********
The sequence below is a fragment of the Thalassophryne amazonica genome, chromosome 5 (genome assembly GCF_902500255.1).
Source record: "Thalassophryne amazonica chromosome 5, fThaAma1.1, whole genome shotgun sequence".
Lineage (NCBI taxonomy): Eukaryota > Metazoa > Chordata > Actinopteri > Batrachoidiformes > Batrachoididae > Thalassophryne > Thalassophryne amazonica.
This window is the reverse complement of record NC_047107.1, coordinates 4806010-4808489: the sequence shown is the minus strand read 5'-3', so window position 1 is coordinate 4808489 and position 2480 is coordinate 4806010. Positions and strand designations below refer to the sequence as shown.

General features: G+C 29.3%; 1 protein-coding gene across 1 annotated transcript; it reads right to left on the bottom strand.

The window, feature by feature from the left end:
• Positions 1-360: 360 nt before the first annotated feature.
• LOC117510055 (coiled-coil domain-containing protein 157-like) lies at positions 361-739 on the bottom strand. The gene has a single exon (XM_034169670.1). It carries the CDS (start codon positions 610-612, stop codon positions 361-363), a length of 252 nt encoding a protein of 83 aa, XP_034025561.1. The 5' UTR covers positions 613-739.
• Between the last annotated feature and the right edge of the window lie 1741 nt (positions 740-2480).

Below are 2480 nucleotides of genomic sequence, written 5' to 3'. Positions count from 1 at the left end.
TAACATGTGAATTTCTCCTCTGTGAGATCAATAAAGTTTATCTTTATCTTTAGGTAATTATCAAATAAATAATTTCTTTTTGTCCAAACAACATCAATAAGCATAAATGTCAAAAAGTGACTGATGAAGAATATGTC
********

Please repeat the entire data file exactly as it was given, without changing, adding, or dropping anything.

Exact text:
The sequence below is a fragment of the Thalassophryne amazonica genome, chromosome 5 (genome assembly GCF_902500255.1).
Source record: "Thalassophryne amazonica chromosome 5, fThaAma1.1, whole genome shotgun sequence".
Lineage (NCBI taxonomy): Eukaryota > Metazoa > Chordata > Actinopteri > Batrachoidiformes > Batrachoididae > Thalassophryne > Thalassophryne amazonica.
This window is the reverse complement of record NC_047107.1, coordinates 4806010-4808489: the sequence shown is the minus strand read 5'-3', so window position 1 is coordinate 4808489 and position 2480 is coordinate 4806010. Positions and strand designations below refer to the sequence as shown.

General features: G+C 29.3%; 1 protein-coding gene across 1 annotated transcript; it reads right to left on the bottom strand.

The window, feature by feature from the left end:
• Positions 1-360: 360 nt before the first annotated feature.
• LOC117510055 (coiled-coil domain-containing protein 157-like) lies at positions 361-739 on the bottom strand. The gene has a single exon (XM_034169670.1). It carries the CDS (start codon positions 610-612, stop codon positions 361-363), a length of 252 nt encoding a protein of 83 aa, XP_034025561.1. The 5' UTR covers positions 613-739.
• Between the last annotated feature and the right edge of the window lie 1741 nt (positions 740-2480).

Below are 2480 nucleotides of genomic sequence, written 5' to 3'. Positions count from 1 at the left end.
TAACATGTGAATTTCTCCTCTGTGAGATCAATAAAGTTTATCTTTATCTTTAGGTAATTATCAAATAAATAATTTCTTTTTGTCCAAACAACATCAATAAGCATAAATGTCAAAAAGTGACTGATGAAGAATATGTC